I saw the world with near perfect vision this week. It was so surreal that my logical brain is still processing it: low vision to seemingly crystal-clear vision and back again. I think I fell down the rabbit hole like Alice, or more accurately, I finally climbed back out.
It wasn’t really a Lewis Carroll tale. I finally saw an optometrist who works with scleral contact lenses this week. These medically necessary contact lenses, which can work for those who are contact lens intolerant like I am, are my only hope to ever truly see again. Scleral lenses can correct keratoconic vision and actually help severely dry eyes like mine, as the lenses are filled with saline solution which keeps the cornea and most of the sclera nice and moist.
Scleral lenses, like other specialty lenses, need to be a perfect fit. The optometrist, who was very knowledgeable with a great personality to boot, had to determine the correct diameter lens for my eyes and then try various lenses out for fit. The lenses seem very difficult to get in due to the fact that the saline solution can’t spill out, so he had to put them in with my face parallel to the floor, which is what I will do on my own in due time. If I blinked while he held my eyelids wide open to get the huge lenses in, an air bubble formed and then the process needed to be repeated. The lenses were inserted and removed with a little suction cup on a stick.
After much trial and error, I had two scleral lenses in my eyes and they gave me a smooth corneal surface, instead of a keratoconic one. However, the doctor pointed out after looking at my corneal topographies, which at least haven’t changed in 2 months, that the center of my left cornea is now completely flat, which is not normal at all after cross-linking (CXL) and finally explains why my refractions for the FDA clinical trial show farsightedness in that eye now, not that I can see far or near for that matter. I get a + rather than a – reading, to put it in layman’s terms. No wonder the scan says the severity of keratoconus is 0%—the steep, cone-shaped cornea I had got bulldozed by CXL for some reason. Well, so much for a safe surgery with hardly any complications.
The scleral lenses need a prescription in them like regular contacts, which I’m sure my good doctor was dreading by then, but regardless, I needed the scleral lenses in my eyes to get an accurate refraction. I looked through the refractor and the doctor began flipping lenses over my right eye. Which lens was better? I should get a lollipop after refractions at this point. The odd thing was that I could see a difference in the lenses nearly every time for once. Suddenly, I had dark-black, crisp lines of letters in front of me. The ghosting—or multiple images—was gone! I read 20/20 with ease and I knew it was really 20/20.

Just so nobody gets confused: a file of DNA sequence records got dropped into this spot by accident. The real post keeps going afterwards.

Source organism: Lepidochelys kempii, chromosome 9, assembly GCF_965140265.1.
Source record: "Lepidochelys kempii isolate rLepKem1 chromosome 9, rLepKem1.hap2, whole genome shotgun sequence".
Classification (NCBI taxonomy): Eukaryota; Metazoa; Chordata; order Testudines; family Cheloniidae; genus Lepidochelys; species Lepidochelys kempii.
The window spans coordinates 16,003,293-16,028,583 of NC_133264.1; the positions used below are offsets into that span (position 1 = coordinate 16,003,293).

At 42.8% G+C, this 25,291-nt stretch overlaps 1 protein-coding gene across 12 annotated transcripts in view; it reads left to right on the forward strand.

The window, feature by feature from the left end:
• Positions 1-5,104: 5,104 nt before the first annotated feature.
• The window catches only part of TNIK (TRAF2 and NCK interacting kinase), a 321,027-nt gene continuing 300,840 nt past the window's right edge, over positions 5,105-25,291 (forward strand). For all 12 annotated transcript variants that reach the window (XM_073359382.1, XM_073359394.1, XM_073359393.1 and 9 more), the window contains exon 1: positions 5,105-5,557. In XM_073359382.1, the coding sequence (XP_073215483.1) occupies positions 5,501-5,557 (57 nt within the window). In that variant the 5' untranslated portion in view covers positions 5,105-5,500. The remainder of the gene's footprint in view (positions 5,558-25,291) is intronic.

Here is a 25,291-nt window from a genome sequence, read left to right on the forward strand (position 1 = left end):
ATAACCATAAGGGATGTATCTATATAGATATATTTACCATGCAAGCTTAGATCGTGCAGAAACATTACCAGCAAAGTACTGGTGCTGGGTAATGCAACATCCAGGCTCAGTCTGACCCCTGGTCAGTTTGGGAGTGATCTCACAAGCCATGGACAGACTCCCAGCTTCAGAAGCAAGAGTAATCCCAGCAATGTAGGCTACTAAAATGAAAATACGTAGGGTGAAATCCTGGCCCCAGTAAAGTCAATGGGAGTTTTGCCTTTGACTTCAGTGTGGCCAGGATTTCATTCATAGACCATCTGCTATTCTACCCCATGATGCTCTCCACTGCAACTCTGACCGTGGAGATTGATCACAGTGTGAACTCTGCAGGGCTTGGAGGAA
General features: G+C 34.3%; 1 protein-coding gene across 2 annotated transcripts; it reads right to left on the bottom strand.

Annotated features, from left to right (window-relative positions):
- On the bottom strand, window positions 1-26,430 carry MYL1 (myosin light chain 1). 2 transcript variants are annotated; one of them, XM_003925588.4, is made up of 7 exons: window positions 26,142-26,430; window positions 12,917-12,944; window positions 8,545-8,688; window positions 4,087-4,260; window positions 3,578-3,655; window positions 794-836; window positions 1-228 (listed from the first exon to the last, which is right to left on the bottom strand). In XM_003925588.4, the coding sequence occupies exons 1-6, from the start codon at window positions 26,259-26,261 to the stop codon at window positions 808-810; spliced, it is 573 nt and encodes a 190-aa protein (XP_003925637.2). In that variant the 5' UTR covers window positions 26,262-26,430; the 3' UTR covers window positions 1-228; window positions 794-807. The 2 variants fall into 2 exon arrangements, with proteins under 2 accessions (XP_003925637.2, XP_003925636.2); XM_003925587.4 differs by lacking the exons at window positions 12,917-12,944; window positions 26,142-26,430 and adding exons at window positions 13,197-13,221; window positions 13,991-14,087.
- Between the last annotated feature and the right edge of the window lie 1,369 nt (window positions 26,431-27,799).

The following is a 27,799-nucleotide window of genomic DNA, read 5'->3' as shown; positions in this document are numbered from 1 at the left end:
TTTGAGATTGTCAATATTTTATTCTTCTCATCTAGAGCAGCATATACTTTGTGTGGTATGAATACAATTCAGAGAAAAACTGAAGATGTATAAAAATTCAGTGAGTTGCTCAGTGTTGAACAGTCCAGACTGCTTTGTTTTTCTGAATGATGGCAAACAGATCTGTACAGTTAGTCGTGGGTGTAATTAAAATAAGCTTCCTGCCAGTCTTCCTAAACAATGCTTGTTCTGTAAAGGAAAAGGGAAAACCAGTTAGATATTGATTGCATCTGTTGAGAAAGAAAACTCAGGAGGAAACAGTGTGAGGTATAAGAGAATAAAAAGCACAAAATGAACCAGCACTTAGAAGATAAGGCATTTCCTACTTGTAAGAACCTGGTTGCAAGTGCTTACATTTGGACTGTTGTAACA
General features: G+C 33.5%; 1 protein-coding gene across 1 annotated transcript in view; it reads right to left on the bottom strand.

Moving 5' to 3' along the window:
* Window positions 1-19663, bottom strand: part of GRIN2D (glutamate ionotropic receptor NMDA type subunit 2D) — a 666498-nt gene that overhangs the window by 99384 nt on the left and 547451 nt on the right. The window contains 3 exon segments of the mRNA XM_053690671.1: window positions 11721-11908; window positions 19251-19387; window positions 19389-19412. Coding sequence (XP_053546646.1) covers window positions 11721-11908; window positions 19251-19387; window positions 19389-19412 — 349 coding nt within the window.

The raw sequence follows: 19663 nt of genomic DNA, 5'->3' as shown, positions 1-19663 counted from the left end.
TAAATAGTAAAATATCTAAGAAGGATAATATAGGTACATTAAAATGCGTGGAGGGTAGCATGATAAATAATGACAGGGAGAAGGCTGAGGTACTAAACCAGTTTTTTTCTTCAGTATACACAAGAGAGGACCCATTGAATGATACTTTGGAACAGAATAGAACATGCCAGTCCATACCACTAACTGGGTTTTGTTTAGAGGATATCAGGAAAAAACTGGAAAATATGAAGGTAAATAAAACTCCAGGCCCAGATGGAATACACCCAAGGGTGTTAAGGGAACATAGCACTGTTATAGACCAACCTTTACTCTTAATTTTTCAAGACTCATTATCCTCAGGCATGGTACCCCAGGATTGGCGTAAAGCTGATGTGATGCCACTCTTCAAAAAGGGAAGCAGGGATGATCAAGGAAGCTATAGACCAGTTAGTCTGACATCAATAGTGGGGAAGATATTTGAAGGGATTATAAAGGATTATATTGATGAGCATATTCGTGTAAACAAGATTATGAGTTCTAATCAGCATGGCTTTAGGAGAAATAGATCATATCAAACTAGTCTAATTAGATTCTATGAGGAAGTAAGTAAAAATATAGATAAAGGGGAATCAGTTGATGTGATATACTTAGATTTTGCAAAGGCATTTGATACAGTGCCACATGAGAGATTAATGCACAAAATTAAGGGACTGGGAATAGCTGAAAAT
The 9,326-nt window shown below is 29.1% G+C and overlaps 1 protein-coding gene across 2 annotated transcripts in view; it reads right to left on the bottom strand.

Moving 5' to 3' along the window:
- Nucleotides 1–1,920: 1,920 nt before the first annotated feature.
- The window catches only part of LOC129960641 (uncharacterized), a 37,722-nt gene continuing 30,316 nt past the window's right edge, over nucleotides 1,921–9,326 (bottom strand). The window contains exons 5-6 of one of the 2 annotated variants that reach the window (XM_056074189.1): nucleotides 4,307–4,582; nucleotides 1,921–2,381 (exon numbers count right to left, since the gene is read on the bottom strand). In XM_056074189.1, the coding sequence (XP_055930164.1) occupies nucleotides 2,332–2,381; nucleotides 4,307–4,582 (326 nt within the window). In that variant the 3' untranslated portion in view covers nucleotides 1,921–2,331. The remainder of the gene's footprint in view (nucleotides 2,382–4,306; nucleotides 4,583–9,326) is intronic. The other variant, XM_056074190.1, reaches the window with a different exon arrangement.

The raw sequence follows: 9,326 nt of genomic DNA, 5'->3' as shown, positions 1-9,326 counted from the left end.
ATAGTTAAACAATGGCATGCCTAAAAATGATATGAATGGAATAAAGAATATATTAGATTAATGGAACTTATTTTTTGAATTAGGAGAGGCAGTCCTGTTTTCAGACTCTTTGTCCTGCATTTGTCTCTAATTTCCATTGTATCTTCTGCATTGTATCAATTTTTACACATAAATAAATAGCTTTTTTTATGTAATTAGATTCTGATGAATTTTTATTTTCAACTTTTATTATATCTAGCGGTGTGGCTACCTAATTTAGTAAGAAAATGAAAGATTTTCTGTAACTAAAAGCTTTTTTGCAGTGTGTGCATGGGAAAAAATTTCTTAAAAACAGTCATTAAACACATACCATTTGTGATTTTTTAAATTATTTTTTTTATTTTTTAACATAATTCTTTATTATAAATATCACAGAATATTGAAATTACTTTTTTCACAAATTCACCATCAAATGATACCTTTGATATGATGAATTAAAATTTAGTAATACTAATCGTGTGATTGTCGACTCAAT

He repeated the test with my left eye with good results, but not superb. There was still some faint ghosting and the letters weren’t as crisp, but I read 20/30 and with ease again. I quickly rambled off the letters instead of taking 5 minutes and guessing like I normally do. There’s a reason why the left eye—my better eye before CXL—can’t read 20/20 even with scleral lenses. That eye has developed central corneal opacity, a type of scar, that’s in front of my pupil and is affecting my vision. The optometrist discovered it in a simple exam of my corneas, and I thought he was confusing it with the right eye, which developed opacity months ago that’s not affecting my vision. He wasn’t. I have a serious scar in my left eye now.
This was just maddening because my idiotic corneal specialist wanted me to return to L.A. to see my CXL surgeon due to the mild opacity—more like a slight haze—in my right eye and has been monitoring this rare side-effect of CXL for months. I literally saw him 2 weeks ago and he never noticed the scar in my left eye that has stolen more of my vision? The optometrist, who should be the M.D., luckily has a better corneal specialist for me to see who I’ve never heard of, so possibly he’s new to the area. I wish I had been told that my vision wasn’t fluctuating at all per my scans, rather than the opposite, so I could have seen the optometrist sooner, who would have gotten me to the new corneal specialist in time to possibly treat the scar. I trust this new doctor, and that’s a rare thing.